Why Teachers in International Language Schools Should Embrace Professional Learning Networks

Consider these two fictional teachers working at an international language school for young adults:

  • Teacher A, let’s call her ‘Mia’, has worked at the school for six months, is still becoming familiar with the content of the course but feels she has a good understanding of the concepts and skills which students need to learn. She is always looking for new learning experiences and resources to include in her class. Mia loves social media and has started connecting with other teachers via Twitter and Facebook. She doesn’t watch television very much and stays up to date with current affairs through the news app on her phone and social media.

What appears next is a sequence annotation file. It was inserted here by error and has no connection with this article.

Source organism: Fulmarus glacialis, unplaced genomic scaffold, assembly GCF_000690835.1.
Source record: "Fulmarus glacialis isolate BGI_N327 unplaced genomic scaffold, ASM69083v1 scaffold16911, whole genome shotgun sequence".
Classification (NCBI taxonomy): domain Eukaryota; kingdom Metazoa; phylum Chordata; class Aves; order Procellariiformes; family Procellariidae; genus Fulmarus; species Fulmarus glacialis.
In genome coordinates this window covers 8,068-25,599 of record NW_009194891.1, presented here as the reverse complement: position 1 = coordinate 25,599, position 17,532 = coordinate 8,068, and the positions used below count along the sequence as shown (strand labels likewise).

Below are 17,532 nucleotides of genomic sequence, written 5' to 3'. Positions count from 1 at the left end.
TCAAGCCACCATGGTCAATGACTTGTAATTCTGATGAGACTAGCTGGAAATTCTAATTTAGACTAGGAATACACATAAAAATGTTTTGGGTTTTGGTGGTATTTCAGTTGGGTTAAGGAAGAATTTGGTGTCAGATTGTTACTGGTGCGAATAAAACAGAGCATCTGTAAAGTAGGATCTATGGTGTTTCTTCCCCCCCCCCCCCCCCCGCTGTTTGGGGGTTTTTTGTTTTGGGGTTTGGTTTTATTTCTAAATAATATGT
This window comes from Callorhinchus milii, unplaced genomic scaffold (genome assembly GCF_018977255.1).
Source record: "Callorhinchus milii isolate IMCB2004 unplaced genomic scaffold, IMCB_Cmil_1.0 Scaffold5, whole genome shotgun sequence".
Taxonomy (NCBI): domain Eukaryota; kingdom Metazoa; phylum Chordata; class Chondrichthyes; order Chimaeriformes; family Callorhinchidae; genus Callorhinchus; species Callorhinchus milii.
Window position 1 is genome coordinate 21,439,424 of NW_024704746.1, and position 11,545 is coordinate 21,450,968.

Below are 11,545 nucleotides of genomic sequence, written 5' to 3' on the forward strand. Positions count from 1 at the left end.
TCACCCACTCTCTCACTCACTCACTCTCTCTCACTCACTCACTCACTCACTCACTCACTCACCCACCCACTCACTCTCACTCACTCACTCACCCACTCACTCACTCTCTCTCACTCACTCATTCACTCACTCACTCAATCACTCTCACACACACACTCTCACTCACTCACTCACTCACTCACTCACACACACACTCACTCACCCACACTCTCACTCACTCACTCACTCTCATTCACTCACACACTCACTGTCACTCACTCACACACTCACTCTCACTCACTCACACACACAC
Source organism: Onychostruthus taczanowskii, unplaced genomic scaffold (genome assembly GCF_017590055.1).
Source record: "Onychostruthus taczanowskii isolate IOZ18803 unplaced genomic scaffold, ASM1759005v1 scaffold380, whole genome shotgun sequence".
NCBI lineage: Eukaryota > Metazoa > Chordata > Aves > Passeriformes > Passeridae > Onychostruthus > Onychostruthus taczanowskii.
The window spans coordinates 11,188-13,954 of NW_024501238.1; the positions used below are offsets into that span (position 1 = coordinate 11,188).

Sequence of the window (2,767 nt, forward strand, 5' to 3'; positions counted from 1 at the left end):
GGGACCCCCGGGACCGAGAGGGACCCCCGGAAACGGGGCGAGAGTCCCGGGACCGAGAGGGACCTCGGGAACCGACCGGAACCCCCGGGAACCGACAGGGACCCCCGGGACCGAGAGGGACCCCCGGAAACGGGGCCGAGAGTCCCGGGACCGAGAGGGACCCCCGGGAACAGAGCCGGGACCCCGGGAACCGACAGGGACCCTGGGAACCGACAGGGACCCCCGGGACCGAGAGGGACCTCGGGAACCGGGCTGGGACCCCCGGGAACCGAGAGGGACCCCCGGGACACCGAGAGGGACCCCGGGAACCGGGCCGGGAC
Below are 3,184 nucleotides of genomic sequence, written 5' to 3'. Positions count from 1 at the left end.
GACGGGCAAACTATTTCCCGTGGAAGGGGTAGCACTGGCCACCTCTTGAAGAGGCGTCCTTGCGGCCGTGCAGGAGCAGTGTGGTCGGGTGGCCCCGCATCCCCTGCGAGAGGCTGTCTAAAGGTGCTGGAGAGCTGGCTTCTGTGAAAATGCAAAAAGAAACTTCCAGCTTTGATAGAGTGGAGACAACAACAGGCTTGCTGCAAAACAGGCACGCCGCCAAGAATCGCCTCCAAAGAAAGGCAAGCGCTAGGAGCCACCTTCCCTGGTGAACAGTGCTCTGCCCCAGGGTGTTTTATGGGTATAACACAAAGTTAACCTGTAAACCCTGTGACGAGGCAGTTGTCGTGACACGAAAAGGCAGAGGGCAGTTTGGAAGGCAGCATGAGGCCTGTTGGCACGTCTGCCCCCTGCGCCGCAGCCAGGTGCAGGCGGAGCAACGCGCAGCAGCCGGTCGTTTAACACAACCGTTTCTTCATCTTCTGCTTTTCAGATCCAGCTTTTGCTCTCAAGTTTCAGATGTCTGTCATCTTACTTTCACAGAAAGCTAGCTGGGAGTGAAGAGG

• Teacher B, let’s call him ‘Bob’, has worked at the school for ten years, feels he has a good understanding of the level he teaches, knows what’s in the textbook for each unit and has three folders of worksheets he has accumulated over time. He knows the level so well, he doesn’t really need to plan any more other than adapting the lessons to the learners’ needs. Bob doesn’t use the Internet much and gets his news from the television at night. He feels he is up to date with current issues.

If you were an international young-adult student learning English in Australia, which teacher would you prefer? In this post, I will explore some of the reasons why Mia’s connection with professional learning networks (PLNs) makes her the most valuable type of teacher for young people.

Who are the young adults in international language schools?